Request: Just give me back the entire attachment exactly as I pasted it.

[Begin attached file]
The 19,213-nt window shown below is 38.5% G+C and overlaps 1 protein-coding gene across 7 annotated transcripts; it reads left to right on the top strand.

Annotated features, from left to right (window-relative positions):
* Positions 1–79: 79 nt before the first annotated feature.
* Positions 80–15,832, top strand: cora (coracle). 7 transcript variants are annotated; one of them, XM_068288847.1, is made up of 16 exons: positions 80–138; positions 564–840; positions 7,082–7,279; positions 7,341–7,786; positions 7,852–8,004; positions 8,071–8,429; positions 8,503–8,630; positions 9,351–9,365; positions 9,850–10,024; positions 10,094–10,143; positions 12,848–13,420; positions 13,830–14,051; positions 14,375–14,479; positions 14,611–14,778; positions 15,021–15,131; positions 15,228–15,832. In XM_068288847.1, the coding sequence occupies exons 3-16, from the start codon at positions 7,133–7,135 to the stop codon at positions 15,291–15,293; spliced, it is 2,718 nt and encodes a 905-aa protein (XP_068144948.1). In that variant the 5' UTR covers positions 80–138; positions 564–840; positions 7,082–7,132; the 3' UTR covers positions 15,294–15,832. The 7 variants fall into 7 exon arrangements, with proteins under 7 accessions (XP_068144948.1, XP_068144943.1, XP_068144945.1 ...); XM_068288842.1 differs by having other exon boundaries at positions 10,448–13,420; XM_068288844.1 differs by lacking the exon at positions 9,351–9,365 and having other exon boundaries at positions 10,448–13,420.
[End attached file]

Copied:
The 19,213-nt window shown below is 38.5% G+C and overlaps 1 protein-coding gene across 7 annotated transcripts; it reads left to right on the top strand.

Annotated features, from left to right (window-relative positions):
* Positions 1–79: 79 nt before the first annotated feature.
* Positions 80–15,832, top strand: cora (coracle). 7 transcript variants are annotated; one of them, XM_068288847.1, is made up of 16 exons: positions 80–138; positions 564–840; positions 7,082–7,279; positions 7,341–7,786; positions 7,852–8,004; positions 8,071–8,429; positions 8,503–8,630; positions 9,351–9,365; positions 9,850–10,024; positions 10,094–10,143; positions 12,848–13,420; positions 13,830–14,051; positions 14,375–14,479; positions 14,611–14,778; positions 15,021–15,131; positions 15,228–15,832. In XM_068288847.1, the coding sequence occupies exons 3-16, from the start codon at positions 7,133–7,135 to the stop codon at positions 15,291–15,293; spliced, it is 2,718 nt and encodes a 905-aa protein (XP_068144948.1). In that variant the 5' UTR covers positions 80–138; positions 564–840; positions 7,082–7,132; the 3' UTR covers positions 15,294–15,832. The 7 variants fall into 7 exon arrangements, with proteins under 7 accessions (XP_068144948.1, XP_068144943.1, XP_068144945.1 ...); XM_068288842.1 differs by having other exon boundaries at positions 10,448–13,420; XM_068288844.1 differs by lacking the exon at positions 9,351–9,365 and having other exon boundaries at positions 10,448–13,420.